Researchers from CSU Monterey Bay and Reef Check California surveyed the urchin populations at nine intertidal sites across the Monterey Peninsula and discovered that intertidal areas are a far more important source for urchin populations than previously thought. Resource managers can take this information into account when selecting sites for kelp restoration. Read more here.
Scientists at UC Irvine adapted a kelp-outplanting technique that originated in Norway for use in California: they grew giant kelp seedlings on gravel in the laboratory and then scattered these individuals on the ocean floor to understand how this tool could be used to restore wild kelp forests. The team also found that some populations of giant kelp can be hardened against heat stress by exposing young algae to warmer water. This could help managers understand how to “future-proof” restoration efforts by selecting kelp populations that appear more resilient against climate change-induced ocean warming. Read more here.
A consortium of researchers from the University of Wisconsin-Milwaukee, UC Santa Cruz and USC developed a “seed bank” of more than 1,700 bull kelp genotypes from 14 sites across the state. A copy of the seed bank has been established at the Aquarium of the Pacific in Long Beach. These collections will help preserve the genetic diversity of imperiled bull kelp for decades to come. Read more here.
These six projects were augmented by funding for paid internships through California Sea Grant’s Undergraduate Research Experience for Underrepresented Students (CA-SURE). The program allowed eight students from underrepresented and minority demographics to work in paid positions alongside the kelp researchers for a year. Many of these students launched new careers as a result of their participation in CA-SURE.
Request for Proposals
The Kelp Recovery Research Program has proven invaluable in filling knowledge gaps, but significant scientific, policy, and management questions remain. To address these needs, in June 2023, California Sea Grant, OPC and CDFW announced another round of $5 million in funding to accelerate and scale up kelp research and restoration across the state. California Sea Grant, OPC and CDFW are now soliciting proposals for projects that will address remaining research needs, support action while a statewide Kelp Restoration and Management Plan is being developed by CDFW and OPC, and promote a “learn by doing” approach to kelp conservation. These projects will help resource managers further develop solutions to the kelp crisis and foster meaningful partnerships with tribes, community-based organizations and impacted stakeholders. California Sea Grant will contribute an additional $300,000 to support the continued participation of undergraduate students from groups that are underrepresented and underserved in marine and coastal science. The agencies are soliciting proposals for projects of up to two years in duration.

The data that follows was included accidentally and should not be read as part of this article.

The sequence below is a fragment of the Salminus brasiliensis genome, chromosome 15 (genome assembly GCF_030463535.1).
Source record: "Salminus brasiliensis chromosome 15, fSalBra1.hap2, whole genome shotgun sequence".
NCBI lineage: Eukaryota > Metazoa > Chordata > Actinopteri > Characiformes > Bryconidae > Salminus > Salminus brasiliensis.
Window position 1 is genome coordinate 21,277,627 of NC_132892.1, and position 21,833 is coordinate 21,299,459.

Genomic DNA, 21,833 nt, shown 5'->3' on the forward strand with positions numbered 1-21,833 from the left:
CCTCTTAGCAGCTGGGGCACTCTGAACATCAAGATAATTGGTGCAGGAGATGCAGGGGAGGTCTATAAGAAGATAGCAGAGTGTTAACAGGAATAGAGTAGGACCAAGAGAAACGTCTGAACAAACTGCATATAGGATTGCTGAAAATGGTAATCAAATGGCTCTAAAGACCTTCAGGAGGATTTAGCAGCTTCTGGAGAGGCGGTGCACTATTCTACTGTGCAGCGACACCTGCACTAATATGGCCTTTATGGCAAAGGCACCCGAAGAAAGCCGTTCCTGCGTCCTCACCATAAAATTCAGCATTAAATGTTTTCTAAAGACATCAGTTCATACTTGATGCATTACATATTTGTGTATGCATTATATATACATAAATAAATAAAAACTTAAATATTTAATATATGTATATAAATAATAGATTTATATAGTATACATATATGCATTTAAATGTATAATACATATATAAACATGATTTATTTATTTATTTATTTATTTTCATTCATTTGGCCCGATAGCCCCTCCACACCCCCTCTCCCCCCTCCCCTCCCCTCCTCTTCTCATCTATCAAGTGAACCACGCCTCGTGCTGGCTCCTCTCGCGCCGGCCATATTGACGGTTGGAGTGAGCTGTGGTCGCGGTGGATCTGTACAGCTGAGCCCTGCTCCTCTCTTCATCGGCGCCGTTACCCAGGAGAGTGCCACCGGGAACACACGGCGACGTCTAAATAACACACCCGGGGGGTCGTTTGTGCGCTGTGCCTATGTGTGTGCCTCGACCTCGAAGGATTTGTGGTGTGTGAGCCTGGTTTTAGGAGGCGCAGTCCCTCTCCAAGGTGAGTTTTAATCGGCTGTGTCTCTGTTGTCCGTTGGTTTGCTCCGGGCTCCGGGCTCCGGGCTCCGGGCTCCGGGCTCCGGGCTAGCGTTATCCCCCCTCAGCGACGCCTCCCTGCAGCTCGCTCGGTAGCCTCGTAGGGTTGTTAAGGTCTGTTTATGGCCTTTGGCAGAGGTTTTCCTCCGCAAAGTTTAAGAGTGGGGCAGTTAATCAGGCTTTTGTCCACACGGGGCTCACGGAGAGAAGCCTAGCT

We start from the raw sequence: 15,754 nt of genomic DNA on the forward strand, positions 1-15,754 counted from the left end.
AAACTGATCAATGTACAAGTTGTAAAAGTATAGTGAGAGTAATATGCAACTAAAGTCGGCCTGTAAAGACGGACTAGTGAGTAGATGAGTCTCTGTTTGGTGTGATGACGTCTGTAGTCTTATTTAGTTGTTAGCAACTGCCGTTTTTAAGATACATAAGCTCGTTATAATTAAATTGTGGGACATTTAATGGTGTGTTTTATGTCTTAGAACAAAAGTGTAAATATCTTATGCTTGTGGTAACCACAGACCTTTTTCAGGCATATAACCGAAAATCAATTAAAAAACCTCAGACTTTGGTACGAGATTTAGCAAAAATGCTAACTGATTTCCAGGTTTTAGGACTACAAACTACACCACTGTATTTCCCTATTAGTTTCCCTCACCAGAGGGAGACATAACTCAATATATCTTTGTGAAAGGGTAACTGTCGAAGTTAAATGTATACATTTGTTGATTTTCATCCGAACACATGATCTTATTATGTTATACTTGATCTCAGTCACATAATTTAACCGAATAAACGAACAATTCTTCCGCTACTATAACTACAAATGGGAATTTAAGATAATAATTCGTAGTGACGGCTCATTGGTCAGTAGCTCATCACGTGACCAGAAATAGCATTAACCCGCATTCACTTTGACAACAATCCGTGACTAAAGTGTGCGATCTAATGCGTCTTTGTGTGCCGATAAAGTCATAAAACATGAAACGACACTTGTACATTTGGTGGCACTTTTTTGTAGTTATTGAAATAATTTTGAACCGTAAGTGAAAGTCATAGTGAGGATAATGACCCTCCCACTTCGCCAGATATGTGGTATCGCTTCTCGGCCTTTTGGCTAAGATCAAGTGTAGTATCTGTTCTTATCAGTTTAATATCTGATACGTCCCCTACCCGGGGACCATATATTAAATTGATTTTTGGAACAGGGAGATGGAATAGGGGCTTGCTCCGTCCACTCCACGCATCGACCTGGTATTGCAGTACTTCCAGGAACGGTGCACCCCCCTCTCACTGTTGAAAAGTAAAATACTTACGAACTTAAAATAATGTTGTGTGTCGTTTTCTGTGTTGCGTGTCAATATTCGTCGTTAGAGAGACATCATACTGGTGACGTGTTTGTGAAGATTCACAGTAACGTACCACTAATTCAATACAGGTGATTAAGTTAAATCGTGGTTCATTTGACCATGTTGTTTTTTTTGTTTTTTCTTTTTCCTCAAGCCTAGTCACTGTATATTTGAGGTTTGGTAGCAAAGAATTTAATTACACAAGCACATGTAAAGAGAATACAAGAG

Letter of Intent due to California Sea Grant: Tuesday, August 15, 2023 by 5:00 p.m.
Full proposals due to California Sea Grant: Tuesday, October 3, 2023 by 5:00 p.m.
Visit the California Sea Grant website for award and submission details, contact information and more.
While the threats to kelp may appear formidable, California's preeminent kelp researchers, dedicated resource managers, and a united coastal community composed of tribes, fishermen, divers, surfers, artists, and others are committed to protecting the sequoias of the sea and are intensifying their efforts to restore them.
About California Sea Grant
NOAA’s California Sea Grant College Program funds marine research, education and outreach throughout California. Headquartered at Scripps Institution of Oceanography at the University of California San Diego, California Sea Grant is one of 34 Sea Grant programs in the National Oceanic and Atmospheric Administration (NOAA), U.S. Department of Commerce.